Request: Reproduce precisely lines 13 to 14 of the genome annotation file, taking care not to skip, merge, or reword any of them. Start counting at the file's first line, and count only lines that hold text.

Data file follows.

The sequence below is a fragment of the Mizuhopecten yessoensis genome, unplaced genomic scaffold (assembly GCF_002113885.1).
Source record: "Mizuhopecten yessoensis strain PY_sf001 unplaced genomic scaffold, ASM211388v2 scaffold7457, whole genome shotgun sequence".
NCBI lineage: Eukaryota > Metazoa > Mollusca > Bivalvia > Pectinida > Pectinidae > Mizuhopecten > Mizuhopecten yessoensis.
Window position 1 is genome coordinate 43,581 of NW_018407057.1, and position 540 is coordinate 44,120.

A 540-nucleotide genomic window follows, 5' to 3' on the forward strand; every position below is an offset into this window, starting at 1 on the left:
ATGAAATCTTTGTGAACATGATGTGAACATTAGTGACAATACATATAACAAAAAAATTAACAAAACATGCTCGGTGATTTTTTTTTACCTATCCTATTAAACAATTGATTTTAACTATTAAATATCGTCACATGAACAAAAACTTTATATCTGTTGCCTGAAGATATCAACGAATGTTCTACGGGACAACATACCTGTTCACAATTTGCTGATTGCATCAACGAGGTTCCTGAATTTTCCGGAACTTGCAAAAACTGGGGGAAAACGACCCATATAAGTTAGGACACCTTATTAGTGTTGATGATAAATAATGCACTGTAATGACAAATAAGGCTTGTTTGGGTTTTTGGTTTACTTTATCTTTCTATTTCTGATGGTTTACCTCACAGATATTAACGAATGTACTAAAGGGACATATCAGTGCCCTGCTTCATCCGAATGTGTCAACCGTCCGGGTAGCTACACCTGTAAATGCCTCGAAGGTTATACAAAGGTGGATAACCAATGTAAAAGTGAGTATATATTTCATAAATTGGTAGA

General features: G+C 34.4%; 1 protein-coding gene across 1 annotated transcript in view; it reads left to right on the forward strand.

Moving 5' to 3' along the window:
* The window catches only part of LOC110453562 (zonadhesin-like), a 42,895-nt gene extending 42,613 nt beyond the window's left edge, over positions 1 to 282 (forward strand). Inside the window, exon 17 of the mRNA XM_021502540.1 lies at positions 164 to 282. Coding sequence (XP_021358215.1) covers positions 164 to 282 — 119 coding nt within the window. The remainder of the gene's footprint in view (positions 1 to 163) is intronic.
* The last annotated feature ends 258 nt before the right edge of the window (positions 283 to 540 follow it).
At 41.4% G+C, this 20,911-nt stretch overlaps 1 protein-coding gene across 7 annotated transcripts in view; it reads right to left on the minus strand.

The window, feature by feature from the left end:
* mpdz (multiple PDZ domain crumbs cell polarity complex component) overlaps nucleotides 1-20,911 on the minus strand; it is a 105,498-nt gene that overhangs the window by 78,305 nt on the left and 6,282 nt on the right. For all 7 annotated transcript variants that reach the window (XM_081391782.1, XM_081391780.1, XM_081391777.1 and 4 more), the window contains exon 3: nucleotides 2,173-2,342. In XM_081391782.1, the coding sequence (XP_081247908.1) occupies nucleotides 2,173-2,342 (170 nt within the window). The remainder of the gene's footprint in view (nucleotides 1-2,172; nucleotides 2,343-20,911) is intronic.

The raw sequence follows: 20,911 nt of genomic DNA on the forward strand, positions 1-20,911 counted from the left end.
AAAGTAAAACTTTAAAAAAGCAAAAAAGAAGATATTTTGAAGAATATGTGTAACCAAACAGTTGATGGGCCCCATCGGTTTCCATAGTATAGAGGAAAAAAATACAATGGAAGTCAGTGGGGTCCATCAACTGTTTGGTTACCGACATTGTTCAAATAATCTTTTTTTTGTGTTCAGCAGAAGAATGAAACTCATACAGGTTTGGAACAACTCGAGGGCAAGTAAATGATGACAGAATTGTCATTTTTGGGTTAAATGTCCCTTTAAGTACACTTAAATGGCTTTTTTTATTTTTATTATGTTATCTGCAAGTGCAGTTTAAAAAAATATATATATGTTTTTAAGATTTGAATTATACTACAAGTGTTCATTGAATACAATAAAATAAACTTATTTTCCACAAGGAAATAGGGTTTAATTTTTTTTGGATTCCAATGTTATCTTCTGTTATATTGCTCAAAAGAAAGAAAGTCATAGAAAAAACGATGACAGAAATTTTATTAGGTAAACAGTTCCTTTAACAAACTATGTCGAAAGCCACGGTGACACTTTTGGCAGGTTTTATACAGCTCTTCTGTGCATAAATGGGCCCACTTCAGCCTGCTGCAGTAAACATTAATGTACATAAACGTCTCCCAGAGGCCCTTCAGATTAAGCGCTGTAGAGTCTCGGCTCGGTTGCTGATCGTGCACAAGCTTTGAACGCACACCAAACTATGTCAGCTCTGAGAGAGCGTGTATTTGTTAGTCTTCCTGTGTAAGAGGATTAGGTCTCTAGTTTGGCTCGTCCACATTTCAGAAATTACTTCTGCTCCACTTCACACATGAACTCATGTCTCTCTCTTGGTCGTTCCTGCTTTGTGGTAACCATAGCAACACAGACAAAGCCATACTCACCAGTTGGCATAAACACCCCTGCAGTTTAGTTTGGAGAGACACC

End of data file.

* mpdz (multiple PDZ domain crumbs cell polarity complex component) overlaps nucleotides 1-20,911 on the minus strand; it is a 105,498-nt gene that overhangs the window by 78,305 nt on the left and 6,282 nt on the right. For all 7 annotated transcript variants that reach the window (XM_081391782.1, XM_081391780.1, XM_081391777.1 and 4 more), the window contains exon 3: nucleotides 2,173-2,342. In XM_081391782.1, the coding sequence (XP_081247908.1) occupies nucleotides 2,173-2,342 (170 nt within the window). The remainder of the gene's footprint in view (nucleotides 1-2,172; nucleotides 2,343-20,911) is intronic.

The raw sequence follows: 20,911 nt of genomic DNA on the forward strand, positions 1-20,911 counted from the left end.